1. A. Caterini, R. Cornish, D. Sejdinovic, and A. Doucet, Variational Inference with Continuously-Indexed Normalizing Flows, in ICML 2020 Workshop on Invertible Neural Networks, Normalizing Flows, and Explicit Likelihood Models, 2020.

Continuously-indexed flows (CIFs) have recently achieved improvements over baseline normalizing flows in a variety of density estimation tasks. In this paper, we adapt CIFs to the task of variational inference (VI) through the framework of auxiliary VI, and demonstrate that the advantages of CIFs over baseline flows can also translate to the VI setting for both sampling from posteriors with complicated topology and performing maximum likelihood estimation in latent-variable models.

@inproceedings{CatCorSejDou2020,
author = {Caterini, Anthony and Cornish, Rob and Sejdinovic, Dino and Doucet, Arnaud},
title = {{{Variational Inference with Continuously-Indexed Normalizing Flows}}},
booktitle = {ICML 2020 Workshop on Invertible Neural Networks, Normalizing Flows, and Explicit Likelihood Models},
year = {2020},
keywords = {nonarch}
}

2. D. Watson-Parris, S. Sutherland, M. Christensen, A. Caterini, D. Sejdinovic, and P. Stier, A Large-Scale Analysis of Pockets of Open Cells Enabled by Deep Learning, in American Geophysical Union Fall Meeting Abstracts, 2019, A11L–2769.

Pockets of Open Cells (POCs) have been a source of interest since they were first described 15 years ago (Bretherton et al., 2004) due to their complex nature (Glassmeier and Feingold 2017) and the importance of stratocumulus decks on the global climate. Indeed, it has been proposed that, by suppressing precipitation, anthropogenic aerosol could significantly reduce the occurrence of POCs and, through the increased cloud fraction, provide a large cooling affect on the Earth (Rosenfeld et al., 2006). To date however, no large-scale analysis of their properties or spatial and temporal prevalence has been performed. Machine learning is transforming many areas of science by providing new tools to analyse and understand the huge volumes of data that observations and models can provide. Climate science, with its wealth of data, is at the cusp of a similar transformation. One particular area where machine learning has made rapid progress is in object detection. Robust techniques are now available which can quickly identify objects in images without any need for the thresholding or edge detection which have been used in the past and often struggles with inhomogeneous features. Using a deep convolutional neural network trained on a small hand-logged dataset we have created a unique and comprehensive dataset of POCs from across the Californian, Peruvian and Namibian stratocumulus decks, spanning the whole lifetime of the MODIS mission. We have detected and analysed 8,491 POCs, quantifying their spatial and temporal distributions, as well as investigating their microphysical properties. POCs show a large, and remarkably consistent, difference in droplet effective radius compared to the surrounding clouds, but negligible difference in liquid water path. Further, we find that the global radiative effect of POCs, and hence the maximum forcing through any aerosol perturbation, is approximately 20mWm-2. Therefore, the potential for strong anthropogenic perturbations appears small.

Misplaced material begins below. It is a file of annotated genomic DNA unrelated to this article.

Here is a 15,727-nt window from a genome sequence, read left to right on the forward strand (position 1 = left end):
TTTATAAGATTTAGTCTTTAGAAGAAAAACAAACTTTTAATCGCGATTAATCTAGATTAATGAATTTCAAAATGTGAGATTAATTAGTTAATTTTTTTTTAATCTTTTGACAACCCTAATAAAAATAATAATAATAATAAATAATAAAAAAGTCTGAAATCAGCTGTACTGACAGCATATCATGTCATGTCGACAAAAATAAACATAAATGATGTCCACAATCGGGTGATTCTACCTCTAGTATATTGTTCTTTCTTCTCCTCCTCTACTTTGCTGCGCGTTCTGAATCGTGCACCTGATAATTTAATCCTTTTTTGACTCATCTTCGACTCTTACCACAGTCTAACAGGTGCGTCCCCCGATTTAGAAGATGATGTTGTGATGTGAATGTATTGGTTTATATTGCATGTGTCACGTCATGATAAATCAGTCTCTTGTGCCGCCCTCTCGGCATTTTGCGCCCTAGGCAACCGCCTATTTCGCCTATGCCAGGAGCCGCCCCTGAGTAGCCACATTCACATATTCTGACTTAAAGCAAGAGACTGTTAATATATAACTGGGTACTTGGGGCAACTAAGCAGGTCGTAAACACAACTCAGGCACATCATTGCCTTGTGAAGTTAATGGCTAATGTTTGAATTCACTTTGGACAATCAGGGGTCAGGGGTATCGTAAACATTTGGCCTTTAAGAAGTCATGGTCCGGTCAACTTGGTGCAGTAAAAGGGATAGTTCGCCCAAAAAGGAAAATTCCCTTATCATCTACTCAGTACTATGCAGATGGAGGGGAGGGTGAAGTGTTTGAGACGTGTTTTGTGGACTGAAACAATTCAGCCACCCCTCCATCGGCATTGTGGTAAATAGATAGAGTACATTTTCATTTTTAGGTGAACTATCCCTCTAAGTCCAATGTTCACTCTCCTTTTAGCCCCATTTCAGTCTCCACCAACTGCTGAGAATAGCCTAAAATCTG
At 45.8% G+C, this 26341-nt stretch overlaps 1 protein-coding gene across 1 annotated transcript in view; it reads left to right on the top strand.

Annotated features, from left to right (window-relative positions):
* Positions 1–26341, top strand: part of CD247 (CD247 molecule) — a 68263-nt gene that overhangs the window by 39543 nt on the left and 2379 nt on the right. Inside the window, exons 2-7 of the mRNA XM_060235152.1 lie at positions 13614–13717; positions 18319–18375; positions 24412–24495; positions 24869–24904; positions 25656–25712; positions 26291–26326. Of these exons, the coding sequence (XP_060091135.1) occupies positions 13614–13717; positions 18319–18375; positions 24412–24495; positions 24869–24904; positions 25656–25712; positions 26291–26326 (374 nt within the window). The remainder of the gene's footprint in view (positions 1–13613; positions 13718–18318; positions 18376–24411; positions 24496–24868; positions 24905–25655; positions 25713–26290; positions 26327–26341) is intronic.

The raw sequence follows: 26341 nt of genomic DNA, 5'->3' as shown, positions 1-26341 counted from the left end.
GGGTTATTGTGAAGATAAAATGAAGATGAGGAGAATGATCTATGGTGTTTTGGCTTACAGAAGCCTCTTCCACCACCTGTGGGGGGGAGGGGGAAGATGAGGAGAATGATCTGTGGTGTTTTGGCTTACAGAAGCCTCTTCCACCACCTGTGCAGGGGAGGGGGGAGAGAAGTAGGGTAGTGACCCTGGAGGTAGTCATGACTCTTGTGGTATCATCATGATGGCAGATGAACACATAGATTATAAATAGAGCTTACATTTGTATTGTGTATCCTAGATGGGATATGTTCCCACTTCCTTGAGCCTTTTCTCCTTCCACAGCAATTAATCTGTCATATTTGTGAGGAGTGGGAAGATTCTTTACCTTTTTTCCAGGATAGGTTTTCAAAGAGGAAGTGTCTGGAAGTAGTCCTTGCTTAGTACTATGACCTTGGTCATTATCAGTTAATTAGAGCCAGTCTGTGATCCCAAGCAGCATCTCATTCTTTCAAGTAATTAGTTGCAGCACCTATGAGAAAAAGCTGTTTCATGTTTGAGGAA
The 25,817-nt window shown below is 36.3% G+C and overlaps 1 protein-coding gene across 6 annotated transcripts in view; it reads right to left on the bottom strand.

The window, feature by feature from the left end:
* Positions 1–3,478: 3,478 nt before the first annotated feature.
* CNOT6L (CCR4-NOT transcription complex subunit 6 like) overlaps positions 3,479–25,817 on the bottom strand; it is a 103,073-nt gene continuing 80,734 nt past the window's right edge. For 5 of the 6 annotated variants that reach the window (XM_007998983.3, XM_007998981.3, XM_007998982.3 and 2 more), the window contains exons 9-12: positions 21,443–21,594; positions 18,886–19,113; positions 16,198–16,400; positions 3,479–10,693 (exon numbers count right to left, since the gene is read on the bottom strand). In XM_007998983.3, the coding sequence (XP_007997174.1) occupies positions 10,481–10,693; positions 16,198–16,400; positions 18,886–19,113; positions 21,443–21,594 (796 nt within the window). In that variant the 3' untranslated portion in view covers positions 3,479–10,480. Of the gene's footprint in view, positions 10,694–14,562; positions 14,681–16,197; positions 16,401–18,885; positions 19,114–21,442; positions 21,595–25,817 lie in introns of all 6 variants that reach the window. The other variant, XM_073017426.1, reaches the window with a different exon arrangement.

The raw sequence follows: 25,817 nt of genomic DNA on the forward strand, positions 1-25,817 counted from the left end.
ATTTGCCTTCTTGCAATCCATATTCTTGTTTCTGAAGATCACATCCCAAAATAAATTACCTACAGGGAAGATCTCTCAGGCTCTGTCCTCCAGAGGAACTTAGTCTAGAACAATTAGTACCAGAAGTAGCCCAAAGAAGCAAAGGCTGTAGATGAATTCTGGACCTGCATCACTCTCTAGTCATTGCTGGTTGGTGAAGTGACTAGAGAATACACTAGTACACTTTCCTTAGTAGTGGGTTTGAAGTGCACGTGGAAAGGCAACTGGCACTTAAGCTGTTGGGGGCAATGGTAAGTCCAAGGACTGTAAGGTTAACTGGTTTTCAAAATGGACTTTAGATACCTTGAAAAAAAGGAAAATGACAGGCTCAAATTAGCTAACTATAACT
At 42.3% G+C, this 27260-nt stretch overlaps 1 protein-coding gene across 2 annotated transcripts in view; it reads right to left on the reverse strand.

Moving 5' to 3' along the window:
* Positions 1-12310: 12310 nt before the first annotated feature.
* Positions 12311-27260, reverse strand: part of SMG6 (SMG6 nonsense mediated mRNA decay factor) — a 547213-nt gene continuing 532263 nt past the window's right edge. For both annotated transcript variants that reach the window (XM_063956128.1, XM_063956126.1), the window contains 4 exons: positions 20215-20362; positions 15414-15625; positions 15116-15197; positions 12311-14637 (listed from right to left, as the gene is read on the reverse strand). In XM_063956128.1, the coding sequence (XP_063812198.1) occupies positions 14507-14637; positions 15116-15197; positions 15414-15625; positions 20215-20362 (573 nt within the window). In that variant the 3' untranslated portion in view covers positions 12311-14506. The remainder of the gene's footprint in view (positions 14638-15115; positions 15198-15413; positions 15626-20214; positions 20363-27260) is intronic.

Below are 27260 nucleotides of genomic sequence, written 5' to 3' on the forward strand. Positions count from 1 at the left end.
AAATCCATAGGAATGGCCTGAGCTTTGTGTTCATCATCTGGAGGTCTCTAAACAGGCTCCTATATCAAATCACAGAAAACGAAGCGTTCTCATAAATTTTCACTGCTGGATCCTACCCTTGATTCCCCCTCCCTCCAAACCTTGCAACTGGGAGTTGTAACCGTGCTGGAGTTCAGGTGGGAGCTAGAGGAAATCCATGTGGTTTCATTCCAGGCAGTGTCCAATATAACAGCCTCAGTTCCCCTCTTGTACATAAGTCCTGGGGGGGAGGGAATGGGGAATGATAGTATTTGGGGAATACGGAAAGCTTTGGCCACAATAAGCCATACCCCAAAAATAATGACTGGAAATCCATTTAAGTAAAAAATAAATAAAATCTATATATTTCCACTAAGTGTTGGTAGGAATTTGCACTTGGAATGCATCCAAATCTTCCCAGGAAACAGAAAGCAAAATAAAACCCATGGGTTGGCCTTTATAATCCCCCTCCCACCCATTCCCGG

@inproceedings{Watetal2019b,
author = {Watson-Parris, Duncan and Sutherland, Sam and Christensen, Matthew and Caterini, Anthony and Sejdinovic, Dino and Stier, Philip},
title = {{{A Large-Scale Analysis of Pockets of Open Cells Enabled by Deep Learning}}},
booktitle = {American Geophysical Union Fall Meeting Abstracts},
year = {2019},
pages = {A11L-2769},
keywords = {nonarch}
}

3. D. Watson-Parris, S. Sutherland, M. Christensen, A. Caterini, D. Sejdinovic, and P. Stier, Detecting Anthropogenic Cloud Perturbations with Deep Learning, in ICML 2019 Workshop on Climate Change: How Can AI Help?, 2019.

One of the most pressing questions in climate science is that of the effect of anthropogenic aerosol on the Earth’s energy balance. Aerosols provide the ‘seeds’ on which cloud droplets form, and changes in the amount of aerosol available to a cloud can change its brightness and other physical properties such as optical thickness and spatial extent. Clouds play a critical role in moderating global temperatures and small perturbations can lead to significant amounts of cooling or warming. Uncertainty in this effect is so large it is not currently known if it is negligible, or provides a large enough cooling to largely negate present-day warming by CO2. This work uses deep convolutional neural networks to look for two particular perturbations in clouds due to anthropogenic aerosol and assess their properties and prevalence, providing valuable insights into their climatic effects.

@inproceedings{Watetal2019a,
author = {Watson-Parris, Duncan and Sutherland, Sam and Christensen, Matthew and Caterini, Anthony and Sejdinovic, Dino and Stier, Philip},
title = {{{Detecting Anthropogenic Cloud Perturbations with Deep Learning}}},
booktitle = {ICML 2019 Workshop on Climate Change: How Can AI Help?},
arxiv = {https://arxiv.org/abs/1911.13061},
year = {2019},
keywords = {nonarch}
}